It became quite expensive to keep me in kimchi, cornichons and really good sauerkraut – add in the other minor fermented constituents of my diet – I fell in love with a middle eastern style fermented carrots sold in a Syrian grocer across town, and Eric went on pilgrimages to fetch them – and it turned out that quite a lot of our budget was going to fermented foods. So it became necessary to learn to make them.

I have done every conceivable thing (so to speak) to ensure that I will never get pregnant again, so I don’t anticipate *needing* to eat lactofermented foods again anytime soon. But I can’t imagine a week without them appearing in my diet simply because they are so very delicious – or to imagine eating them without a flash of affection and gratitude.

It is a little early to get seriously into the season of lactofermentation, but the time is coming soon – while I make summer pickles and kimchi all year round, the serious work of cool fermentation has to wait until the cool weather. Everything tastes best when fermented at cool, but not cold temperatures, and come autumn, we make tons of kraut, late pickles and kimchi, as well as smaller quantities of pickled carrots, fermented corn relish pickled mustard greens, rice fermented greens and other delicacies. These keep in a fridge or a coldish place for many months, and we dig into them with delight, a slightly altered but utterly delicious taste of summer in winter.

Every year we try old-fashioned fermentation of more produce, and are astonished at the range of wonderful flavors and textures we achieve. And every year I find myself throwing my memory back to the Russian woman who calmly ordered to get myself some sauerkraut – it was after her order that I first began to make it for myself and discovered that not only could I eat it, but I didn’t really want to stop. If you have only ever eaten store-versions of most of these foods, you will be astonished at the malleability and quality that you can achieve.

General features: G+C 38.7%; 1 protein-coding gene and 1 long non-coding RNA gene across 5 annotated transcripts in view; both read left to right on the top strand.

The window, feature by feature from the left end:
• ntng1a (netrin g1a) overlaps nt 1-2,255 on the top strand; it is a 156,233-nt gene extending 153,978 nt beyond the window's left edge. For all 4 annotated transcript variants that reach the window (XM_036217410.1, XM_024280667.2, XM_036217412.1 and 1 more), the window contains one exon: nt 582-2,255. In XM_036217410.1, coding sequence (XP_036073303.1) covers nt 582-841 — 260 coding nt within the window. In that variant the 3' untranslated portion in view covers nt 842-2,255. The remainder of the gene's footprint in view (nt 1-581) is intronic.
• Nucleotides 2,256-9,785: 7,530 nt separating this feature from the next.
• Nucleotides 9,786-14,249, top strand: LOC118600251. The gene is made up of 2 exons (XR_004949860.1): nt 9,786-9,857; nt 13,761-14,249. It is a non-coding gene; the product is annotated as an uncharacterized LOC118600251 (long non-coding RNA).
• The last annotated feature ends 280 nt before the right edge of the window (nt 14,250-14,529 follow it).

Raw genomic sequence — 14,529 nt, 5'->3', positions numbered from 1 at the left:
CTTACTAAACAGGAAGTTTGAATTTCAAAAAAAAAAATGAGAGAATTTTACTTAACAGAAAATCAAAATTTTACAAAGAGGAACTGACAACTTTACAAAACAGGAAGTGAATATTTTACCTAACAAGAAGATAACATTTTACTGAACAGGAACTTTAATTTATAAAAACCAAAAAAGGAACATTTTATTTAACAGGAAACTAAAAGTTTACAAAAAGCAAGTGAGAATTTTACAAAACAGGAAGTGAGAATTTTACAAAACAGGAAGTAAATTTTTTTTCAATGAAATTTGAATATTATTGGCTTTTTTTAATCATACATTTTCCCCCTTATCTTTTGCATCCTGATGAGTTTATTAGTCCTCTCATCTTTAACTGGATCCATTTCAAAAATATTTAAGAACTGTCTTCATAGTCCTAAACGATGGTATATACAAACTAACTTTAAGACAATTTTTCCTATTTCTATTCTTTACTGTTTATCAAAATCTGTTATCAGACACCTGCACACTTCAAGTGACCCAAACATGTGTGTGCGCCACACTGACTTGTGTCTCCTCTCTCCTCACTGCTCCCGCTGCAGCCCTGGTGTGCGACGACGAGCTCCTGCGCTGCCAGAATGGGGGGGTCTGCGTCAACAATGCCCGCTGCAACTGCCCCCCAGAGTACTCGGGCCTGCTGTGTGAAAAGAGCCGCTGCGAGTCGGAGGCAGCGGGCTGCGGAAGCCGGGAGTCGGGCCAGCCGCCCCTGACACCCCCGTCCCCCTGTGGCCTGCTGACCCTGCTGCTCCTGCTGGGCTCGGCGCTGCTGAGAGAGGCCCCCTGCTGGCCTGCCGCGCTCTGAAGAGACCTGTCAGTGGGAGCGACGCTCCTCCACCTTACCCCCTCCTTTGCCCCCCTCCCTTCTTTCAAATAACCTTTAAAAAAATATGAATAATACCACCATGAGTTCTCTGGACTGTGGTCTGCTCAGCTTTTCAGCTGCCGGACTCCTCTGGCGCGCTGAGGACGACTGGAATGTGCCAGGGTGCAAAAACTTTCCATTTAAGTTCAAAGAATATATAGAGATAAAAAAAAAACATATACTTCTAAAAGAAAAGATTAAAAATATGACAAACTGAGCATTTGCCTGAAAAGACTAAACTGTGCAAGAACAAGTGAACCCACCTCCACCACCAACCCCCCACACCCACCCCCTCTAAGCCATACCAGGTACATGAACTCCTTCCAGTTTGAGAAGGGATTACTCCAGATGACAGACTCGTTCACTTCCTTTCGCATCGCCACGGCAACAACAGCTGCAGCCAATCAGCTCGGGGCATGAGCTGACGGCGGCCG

For those of you who have never lactofermented, here’s some basic know-how – the great Sandor Katz on lactofermentation of vegetables:

If you’d like to learn more about it, I’ll be teaching an online class beginning next week on all aspects of food preservation, including lactofermentation. Email me at jewishfarmer@gmail.com for more details.

Sharon

Comments

  1. #1 dewey
    August 12, 2010

    I have one teeny patch of experimental carrots in my garden this year, which seemed kind of pointless with the DH buying store carrots by the sackful. I think I’ll pickle them now for a special treat!

  2. #2 Lisa
    August 12, 2010

    I recently entered the brave new world of fermented vegetables and now am only wondering what took me so long! I made cabbabe kimchi, sour pickles and a crock of various vegetables mixed in a base of cabbage and dill. After the success (even in the summer when they very quickly fermented and needed the coolness of the fridge), I felt an odd sense of relief when I got to the table, a jar of feremented veggies in one hand, because I now know we could live well in the winter months in Minnesota without the need for canning if we had to.